I am entertaining the possibility of Christian influence on the secular business world for a number of reasons, but this exploration is simply a part of a fundamental tension with which every Christian encounters.

On the one hand, believers’ “citizenship is in heaven” (Philippians 3:20) and the Lord Jesus reminds His own that “you will be my witnesses in Jerusalem and in all Judea and Samaria, and to the end of the earth” (Acts 1:8). On the other hand, while Christians are warned, “Do not love the world or the things in the world” (1 John 2:15)When John the Baptist cautioned the crowd who came to him, “Bear fruits in keeping with repentance,” he also evidenced an awareness of the need for integrity in regular social interaction., we still exist in and engage the world. When John the Baptist cautioned the crowd who came to him in Luke 3: “Bear fruits in keeping with repentance” (3:8), he also evidenced an awareness of the need for integrity in regular social interaction. To tax-collectors, the Baptist warned: “Collect not more than you are authorized to do,” and to soldiers similarly: “Do not extort money from anyone by threats or by false accusation, and be content with your wages” (3:12-14).

Divinely informed and empowered awareness of God and their own nature would alert believers to the ease by which temptation can negatively affect them, destroying their witness. Concurrently, Christians can still impact the realm of regular social interaction. As I mentioned in my previous reflection, Barrera’s work (“Economic Justice” in The Oxford Handbook of Christianity and Economics) provides some helpful guidelines for such impact. Believers’ can exhort and, more importantly, model these guidelines.

First, Barrera’s emphasis on the worth of a person, the worth of persons, makes justice alone an inadequate principle for human interaction in a community. He calls for charity as well:

Justice is about giving people their due; charity is about self-giving. Justice is rooted in laws; charity is founded on friendship. Justice is measured in what it dispenses; charity is unmeasured by its nature. Justice”s highest civic virtue is mutual tolerance; charity’s crown is love. Justice aims for the establishment of a juridic order; charity settles for nothing less than a union of hearts and minds (p. 540).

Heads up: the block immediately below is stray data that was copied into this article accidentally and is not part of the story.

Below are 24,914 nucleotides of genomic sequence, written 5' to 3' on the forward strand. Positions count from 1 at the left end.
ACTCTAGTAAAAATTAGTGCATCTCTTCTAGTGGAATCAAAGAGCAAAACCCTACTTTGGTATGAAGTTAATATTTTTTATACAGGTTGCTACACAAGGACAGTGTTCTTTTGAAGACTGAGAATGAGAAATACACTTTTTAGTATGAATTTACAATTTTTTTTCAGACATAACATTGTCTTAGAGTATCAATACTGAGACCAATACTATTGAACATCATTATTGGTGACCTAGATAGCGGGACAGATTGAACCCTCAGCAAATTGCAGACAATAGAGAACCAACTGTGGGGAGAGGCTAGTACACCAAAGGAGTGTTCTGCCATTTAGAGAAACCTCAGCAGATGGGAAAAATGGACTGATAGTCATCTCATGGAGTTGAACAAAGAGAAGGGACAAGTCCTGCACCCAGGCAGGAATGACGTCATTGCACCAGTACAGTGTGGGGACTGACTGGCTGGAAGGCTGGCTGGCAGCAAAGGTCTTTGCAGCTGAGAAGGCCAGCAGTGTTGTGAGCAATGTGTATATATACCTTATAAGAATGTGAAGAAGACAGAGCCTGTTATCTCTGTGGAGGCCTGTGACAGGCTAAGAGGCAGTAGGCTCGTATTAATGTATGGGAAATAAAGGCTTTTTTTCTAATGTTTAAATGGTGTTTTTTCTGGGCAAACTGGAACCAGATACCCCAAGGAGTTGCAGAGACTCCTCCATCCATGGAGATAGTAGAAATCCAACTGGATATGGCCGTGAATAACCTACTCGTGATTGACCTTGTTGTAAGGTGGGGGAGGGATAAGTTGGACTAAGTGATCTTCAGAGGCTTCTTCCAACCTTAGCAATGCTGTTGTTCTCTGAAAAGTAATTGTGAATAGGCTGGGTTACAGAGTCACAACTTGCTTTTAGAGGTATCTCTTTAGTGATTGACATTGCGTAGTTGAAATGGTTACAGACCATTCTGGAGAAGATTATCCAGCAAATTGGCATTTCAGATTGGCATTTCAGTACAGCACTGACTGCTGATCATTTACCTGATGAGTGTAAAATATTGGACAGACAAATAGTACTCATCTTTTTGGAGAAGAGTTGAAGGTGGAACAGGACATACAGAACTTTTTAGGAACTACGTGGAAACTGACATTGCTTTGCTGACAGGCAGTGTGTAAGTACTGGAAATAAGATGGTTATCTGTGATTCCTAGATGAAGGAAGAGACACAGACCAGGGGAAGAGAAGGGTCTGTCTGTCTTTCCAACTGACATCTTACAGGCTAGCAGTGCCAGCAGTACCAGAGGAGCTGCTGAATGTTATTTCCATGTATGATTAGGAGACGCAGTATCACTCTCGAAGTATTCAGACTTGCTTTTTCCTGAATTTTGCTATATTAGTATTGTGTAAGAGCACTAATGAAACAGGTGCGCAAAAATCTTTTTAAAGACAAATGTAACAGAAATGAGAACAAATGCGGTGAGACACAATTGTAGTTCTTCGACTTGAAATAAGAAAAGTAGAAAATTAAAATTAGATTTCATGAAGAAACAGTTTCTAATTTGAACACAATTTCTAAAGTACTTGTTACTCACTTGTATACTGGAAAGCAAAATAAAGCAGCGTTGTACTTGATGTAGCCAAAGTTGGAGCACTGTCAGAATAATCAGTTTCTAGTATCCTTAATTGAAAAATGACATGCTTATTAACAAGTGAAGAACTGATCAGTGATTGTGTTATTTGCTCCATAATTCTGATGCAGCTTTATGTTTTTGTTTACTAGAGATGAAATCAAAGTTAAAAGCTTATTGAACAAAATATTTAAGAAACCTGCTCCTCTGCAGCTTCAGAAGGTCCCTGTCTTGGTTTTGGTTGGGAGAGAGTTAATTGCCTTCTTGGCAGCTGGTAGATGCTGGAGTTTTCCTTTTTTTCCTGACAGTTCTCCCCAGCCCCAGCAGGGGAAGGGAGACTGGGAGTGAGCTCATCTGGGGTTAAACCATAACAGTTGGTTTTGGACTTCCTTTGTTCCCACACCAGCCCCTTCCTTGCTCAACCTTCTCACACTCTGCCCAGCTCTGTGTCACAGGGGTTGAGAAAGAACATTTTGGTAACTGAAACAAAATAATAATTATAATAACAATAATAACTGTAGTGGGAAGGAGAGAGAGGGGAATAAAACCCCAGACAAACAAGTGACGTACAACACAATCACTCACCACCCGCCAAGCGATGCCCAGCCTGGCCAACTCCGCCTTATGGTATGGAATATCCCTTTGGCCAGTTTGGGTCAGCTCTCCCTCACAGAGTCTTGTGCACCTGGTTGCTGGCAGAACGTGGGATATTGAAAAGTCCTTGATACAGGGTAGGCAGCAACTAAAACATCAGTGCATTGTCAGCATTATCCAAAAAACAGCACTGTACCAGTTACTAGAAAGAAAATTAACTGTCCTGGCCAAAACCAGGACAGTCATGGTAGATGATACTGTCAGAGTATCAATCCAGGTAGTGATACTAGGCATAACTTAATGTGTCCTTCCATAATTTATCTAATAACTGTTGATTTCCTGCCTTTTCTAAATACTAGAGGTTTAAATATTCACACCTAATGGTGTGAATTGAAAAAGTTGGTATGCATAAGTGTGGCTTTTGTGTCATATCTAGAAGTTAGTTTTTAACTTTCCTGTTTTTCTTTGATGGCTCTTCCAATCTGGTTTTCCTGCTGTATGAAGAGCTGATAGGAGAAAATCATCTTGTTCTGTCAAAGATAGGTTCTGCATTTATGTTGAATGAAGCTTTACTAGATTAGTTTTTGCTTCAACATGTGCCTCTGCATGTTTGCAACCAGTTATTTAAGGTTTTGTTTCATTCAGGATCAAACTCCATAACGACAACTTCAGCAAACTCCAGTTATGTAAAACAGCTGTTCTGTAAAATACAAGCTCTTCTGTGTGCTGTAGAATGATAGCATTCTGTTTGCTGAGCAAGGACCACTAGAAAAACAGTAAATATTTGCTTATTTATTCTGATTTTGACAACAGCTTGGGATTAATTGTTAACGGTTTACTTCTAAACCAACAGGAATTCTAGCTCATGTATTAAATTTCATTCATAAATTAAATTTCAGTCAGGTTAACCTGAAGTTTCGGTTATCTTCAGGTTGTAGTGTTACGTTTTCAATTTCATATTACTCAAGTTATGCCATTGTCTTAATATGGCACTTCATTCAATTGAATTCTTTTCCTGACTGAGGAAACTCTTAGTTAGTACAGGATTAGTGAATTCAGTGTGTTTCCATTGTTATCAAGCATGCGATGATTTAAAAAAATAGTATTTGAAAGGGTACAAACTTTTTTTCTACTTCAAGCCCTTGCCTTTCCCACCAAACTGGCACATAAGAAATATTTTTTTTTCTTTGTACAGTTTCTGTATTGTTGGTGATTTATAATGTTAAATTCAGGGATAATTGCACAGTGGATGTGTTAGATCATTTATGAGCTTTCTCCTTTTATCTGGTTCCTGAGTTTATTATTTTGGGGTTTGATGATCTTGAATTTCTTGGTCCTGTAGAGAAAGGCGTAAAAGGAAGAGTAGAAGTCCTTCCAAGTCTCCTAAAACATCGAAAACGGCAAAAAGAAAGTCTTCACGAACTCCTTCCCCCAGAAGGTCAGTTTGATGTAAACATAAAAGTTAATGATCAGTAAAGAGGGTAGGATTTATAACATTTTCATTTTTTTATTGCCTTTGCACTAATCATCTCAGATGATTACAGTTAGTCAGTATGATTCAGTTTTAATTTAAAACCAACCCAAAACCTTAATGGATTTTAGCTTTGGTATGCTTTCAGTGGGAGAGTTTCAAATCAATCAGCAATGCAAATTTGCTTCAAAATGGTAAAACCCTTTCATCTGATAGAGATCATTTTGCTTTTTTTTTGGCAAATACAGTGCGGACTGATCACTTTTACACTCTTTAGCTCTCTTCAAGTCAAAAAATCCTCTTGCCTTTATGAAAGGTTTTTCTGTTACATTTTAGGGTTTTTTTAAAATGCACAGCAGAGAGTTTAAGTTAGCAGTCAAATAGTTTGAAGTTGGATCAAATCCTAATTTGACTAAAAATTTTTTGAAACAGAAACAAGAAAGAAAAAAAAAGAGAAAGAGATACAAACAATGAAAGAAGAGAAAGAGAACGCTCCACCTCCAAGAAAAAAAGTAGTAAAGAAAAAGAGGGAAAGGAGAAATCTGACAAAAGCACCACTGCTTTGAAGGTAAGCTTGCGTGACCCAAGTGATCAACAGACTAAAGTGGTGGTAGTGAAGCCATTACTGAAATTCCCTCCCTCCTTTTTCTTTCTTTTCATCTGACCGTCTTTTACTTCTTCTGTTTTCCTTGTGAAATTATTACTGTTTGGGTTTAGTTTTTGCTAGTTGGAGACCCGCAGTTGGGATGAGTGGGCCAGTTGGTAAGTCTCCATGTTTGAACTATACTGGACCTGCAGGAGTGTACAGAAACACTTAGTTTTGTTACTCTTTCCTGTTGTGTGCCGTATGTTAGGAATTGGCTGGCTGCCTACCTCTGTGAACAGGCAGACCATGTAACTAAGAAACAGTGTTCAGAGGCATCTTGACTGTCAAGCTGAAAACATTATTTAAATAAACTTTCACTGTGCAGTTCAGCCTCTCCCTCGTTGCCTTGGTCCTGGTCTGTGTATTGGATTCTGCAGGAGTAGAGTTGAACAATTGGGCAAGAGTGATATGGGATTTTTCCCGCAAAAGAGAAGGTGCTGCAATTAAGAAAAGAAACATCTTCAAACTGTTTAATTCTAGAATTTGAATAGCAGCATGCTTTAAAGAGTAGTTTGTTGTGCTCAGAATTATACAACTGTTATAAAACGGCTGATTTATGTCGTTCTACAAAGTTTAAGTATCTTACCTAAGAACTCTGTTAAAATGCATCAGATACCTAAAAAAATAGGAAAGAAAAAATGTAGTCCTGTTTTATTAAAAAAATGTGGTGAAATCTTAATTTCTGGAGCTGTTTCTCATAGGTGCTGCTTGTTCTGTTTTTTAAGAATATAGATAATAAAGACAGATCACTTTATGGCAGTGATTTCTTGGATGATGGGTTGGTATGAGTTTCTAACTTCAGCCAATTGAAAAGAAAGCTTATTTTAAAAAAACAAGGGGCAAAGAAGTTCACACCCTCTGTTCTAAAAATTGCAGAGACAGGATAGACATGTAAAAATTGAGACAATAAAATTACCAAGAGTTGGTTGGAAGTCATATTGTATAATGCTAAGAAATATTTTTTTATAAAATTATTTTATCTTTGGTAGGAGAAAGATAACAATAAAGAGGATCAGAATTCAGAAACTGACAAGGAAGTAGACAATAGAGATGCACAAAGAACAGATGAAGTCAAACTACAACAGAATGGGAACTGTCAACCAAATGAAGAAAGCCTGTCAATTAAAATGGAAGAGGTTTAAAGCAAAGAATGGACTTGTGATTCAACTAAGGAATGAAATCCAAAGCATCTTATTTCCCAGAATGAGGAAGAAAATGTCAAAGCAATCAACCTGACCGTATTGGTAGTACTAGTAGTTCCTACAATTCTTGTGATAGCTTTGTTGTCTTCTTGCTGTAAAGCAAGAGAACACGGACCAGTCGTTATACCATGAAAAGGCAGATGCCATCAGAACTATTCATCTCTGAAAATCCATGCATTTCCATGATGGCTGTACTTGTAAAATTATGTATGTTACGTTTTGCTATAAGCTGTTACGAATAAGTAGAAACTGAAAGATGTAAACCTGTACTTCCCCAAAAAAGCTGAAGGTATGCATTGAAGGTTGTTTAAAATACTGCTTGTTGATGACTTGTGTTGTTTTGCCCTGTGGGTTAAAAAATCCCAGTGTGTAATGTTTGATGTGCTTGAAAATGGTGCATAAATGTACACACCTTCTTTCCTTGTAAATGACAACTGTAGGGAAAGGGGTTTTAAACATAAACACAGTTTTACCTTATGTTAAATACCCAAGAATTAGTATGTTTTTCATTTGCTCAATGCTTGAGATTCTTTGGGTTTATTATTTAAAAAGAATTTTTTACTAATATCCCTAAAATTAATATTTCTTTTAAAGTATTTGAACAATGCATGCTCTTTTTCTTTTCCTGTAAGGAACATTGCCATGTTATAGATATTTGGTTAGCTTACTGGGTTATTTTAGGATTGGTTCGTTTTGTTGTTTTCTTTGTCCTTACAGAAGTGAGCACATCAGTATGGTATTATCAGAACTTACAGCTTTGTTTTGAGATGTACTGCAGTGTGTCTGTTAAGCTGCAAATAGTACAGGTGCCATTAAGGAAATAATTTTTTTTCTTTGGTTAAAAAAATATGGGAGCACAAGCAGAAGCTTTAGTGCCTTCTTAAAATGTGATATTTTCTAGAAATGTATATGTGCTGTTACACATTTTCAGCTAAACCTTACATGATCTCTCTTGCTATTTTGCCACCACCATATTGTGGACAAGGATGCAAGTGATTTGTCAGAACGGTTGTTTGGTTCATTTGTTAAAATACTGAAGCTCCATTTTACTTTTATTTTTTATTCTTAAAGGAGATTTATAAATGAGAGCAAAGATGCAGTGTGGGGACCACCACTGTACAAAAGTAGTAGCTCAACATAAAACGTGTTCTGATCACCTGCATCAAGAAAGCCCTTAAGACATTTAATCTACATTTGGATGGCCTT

Barrera acknowledges the impact of original sin and its downward pull on the human heart. He thus insists on the exercise of justice for the sake of the development of true friendship (p. 541).

Second, Barrera holds that a concept of the common good could be a contribution to the secular business world. The Christian understanding is built upon “righteousness” which essentially “is about living up to the requirements of our relationships” (p. 541). He delineates five pivotal relationships (p. 541) that explicate the nature and parameters of such requirements. Sometimes laws are required to motivate the execution of responsibilities framed within relationships.

Finally, the Christian community can contribute a theological anthropology whereby an “understanding of the nature of the person, the nature of the human community, and the nature of the person in community,” can be enhanced (p. 541). The Christian community can model the balanced view that the person thrives in community and the community should work towards “the perfection of its individual members” (p. 545). Such a balance will enable the community to rise above “materialism, consumerism, and individualism” (p. 545).

Christians would do well to remember that these ideals require nothing less than the grace of God unleashed through the Holy Spirit, received in humble submission and obedience to Him.